Behavioral economic implementation strategies to improve serious illness communication between clinicians and high-risk patients with cancer: protocol for a cluster randomized pragmatic trial

Samuel U. Takvorian*, Justin Bekelman, Rinad S. Beidas, Robert Schnoll, Alicia B.W. Clifton, Tasnim Salam, Peter Gabriel, E. Paul Wileyto, Callie A. Scott, David A. Asch, Alison M. Buttenheim, Katharine A. Rendle, Krisda Chaiyachati, Rachel C. Shelton, Sue Ware, Corey Chivers, Lynn M. Schuchter, Pallavi Kumar, Lawrence N. Shulman, Nina O’ConnorAdina Lieberman, Kelly Zentgraf, Ravi B. Parikh

*Corresponding author for this work

Research output: Contribution to journalArticlepeer-review

3 Scopus citations

Abstract

Background: Serious illness conversations (SICs) are an evidence-based approach to eliciting patients’ values, goals, and care preferences that improve patient outcomes. However, most patients with cancer die without a documented SIC. Clinician-directed implementation strategies informed by behavioral economics (“nudges”) that identify high-risk patients have shown promise in increasing SIC documentation among clinicians. It is unknown whether patient-directed nudges that normalize and prime patients towards SIC completion—either alone or in combination with clinician nudges that additionally compare performance relative to peers—may improve on this approach. Our objective is to test the effect of clinician- and patient-directed nudges as implementation strategies for increasing SIC completion among patients with cancer. Methods: We will conduct a 2 × 2 factorial, cluster randomized pragmatic trial to test the effect of nudges to clinicians, patients, or both, compared to usual care, on SIC completion. Participants will include 166 medical and gynecologic oncology clinicians practicing at ten sites within a large academic health system and their approximately 5500 patients at high risk of predicted 6-month mortality based on a validated machine-learning prognostic algorithm. Data will be obtained via the electronic medical record, clinician survey, and semi-structured interviews with clinicians and patients. The primary outcome will be time to SIC documentation among high-risk patients. Secondary outcomes will include time to SIC documentation among all patients (assessing spillover effects), palliative care referral among high-risk patients, and aggressive end-of-life care utilization (composite of chemotherapy within 14 days before death, hospitalization within 30 days before death, or admission to hospice within 3 days before death) among high-risk decedents. We will assess moderators of the effect of implementation strategies and conduct semi-structured interviews with a subset of clinicians and patients to assess contextual factors that shape the effectiveness of nudges with an eye towards health equity. Discussion: This will be the first pragmatic trial to evaluate clinician- and patient-directed nudges to promote SIC completion for patients with cancer. We expect the study to yield insights into the effectiveness of clinician and patient nudges as implementation strategies to improve SIC rates, and to uncover multilevel contextual factors that drive response to these strategies. Trial registration: ClinicalTrials.gov, NCT04867850. Registered on April 30, 2021.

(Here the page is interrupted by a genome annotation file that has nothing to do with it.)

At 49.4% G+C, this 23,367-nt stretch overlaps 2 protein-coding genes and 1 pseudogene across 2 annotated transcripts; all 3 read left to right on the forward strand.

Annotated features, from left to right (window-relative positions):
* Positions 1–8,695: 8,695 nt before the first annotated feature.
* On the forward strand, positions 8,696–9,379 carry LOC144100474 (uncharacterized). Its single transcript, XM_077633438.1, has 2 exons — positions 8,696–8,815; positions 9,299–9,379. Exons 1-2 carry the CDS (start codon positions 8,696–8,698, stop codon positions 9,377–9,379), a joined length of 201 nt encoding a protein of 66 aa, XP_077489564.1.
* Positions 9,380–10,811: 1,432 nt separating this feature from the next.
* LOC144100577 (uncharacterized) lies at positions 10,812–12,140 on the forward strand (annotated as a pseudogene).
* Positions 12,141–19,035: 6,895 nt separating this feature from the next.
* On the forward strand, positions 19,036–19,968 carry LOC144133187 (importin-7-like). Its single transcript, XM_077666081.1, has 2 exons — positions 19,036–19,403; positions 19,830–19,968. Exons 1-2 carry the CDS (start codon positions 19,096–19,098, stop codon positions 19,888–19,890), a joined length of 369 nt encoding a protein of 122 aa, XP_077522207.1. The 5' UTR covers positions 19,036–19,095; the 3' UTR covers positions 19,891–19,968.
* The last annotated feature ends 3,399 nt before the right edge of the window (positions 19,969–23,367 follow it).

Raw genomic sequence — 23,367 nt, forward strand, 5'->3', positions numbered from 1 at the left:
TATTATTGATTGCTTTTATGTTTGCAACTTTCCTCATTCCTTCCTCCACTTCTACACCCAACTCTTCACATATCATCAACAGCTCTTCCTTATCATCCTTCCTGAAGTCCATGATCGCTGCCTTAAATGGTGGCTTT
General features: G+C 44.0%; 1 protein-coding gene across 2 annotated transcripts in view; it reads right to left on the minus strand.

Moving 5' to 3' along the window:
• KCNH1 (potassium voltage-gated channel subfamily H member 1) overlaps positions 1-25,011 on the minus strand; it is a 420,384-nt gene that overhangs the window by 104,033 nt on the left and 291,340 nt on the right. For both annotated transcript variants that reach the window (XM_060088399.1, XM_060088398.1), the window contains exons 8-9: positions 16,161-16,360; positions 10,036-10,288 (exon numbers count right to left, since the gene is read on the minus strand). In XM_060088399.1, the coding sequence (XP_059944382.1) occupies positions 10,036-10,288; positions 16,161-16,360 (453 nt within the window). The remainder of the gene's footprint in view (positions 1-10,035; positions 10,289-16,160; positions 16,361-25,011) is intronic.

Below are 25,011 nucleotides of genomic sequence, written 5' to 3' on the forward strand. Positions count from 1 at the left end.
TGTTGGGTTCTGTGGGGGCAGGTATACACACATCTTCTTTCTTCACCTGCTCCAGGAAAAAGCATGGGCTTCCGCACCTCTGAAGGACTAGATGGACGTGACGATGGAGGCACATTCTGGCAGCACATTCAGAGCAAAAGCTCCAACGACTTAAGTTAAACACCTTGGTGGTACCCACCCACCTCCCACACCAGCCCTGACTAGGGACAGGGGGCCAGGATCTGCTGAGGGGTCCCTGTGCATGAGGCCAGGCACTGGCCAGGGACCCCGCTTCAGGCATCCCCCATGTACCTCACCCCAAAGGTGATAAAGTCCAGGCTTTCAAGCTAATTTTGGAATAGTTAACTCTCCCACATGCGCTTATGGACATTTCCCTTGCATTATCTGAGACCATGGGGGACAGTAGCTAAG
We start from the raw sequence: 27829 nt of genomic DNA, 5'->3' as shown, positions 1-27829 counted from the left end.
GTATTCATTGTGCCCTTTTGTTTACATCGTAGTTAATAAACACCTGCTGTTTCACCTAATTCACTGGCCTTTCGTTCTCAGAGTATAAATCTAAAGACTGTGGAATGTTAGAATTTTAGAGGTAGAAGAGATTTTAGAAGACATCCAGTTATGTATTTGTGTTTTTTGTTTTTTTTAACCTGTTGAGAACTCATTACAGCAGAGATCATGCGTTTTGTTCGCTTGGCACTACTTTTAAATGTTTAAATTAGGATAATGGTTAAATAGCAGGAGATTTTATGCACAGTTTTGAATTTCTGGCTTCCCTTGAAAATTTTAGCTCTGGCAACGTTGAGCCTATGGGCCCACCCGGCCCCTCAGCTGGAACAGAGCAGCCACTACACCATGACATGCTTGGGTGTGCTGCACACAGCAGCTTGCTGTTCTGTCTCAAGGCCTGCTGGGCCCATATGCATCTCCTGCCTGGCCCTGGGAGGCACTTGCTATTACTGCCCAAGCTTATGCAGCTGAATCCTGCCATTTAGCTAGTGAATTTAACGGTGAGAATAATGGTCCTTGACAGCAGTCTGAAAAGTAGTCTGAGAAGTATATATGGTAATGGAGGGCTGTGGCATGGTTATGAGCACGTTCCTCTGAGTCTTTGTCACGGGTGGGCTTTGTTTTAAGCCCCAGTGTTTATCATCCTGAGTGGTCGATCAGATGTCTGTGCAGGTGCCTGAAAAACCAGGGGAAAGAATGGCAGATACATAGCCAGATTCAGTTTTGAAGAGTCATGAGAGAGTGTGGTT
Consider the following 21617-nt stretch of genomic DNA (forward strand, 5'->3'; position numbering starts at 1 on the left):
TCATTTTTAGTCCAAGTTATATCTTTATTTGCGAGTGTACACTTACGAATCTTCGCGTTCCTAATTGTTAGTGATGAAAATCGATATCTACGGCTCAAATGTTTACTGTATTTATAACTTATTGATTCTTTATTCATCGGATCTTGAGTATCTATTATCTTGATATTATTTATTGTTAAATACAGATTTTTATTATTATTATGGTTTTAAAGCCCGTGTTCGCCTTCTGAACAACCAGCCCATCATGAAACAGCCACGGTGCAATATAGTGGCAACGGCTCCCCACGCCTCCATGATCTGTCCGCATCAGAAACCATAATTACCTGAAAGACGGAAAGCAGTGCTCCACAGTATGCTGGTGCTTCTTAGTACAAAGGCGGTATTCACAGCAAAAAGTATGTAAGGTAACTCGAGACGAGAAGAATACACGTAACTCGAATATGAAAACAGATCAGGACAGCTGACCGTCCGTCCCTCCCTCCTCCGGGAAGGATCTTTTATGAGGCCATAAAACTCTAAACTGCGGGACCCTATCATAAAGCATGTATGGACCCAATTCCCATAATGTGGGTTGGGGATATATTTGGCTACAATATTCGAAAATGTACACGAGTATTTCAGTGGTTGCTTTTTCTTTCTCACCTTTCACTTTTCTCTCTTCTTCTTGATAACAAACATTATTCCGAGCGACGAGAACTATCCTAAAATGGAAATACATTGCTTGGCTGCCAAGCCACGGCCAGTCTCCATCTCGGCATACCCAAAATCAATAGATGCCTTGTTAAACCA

Original languageEnglish (US)
Article number90
JournalImplementation Science
Volume16
Issue number1
DOIs
StatePublished - Dec 2021

Keywords

  • Advanced care planning
  • End-of-life cancer care
  • Pragmatic trials
  • Serious illness conversation

ASJC Scopus subject areas

  • Health Policy
  • Health Informatics
  • Public Health, Environmental and Occupational Health

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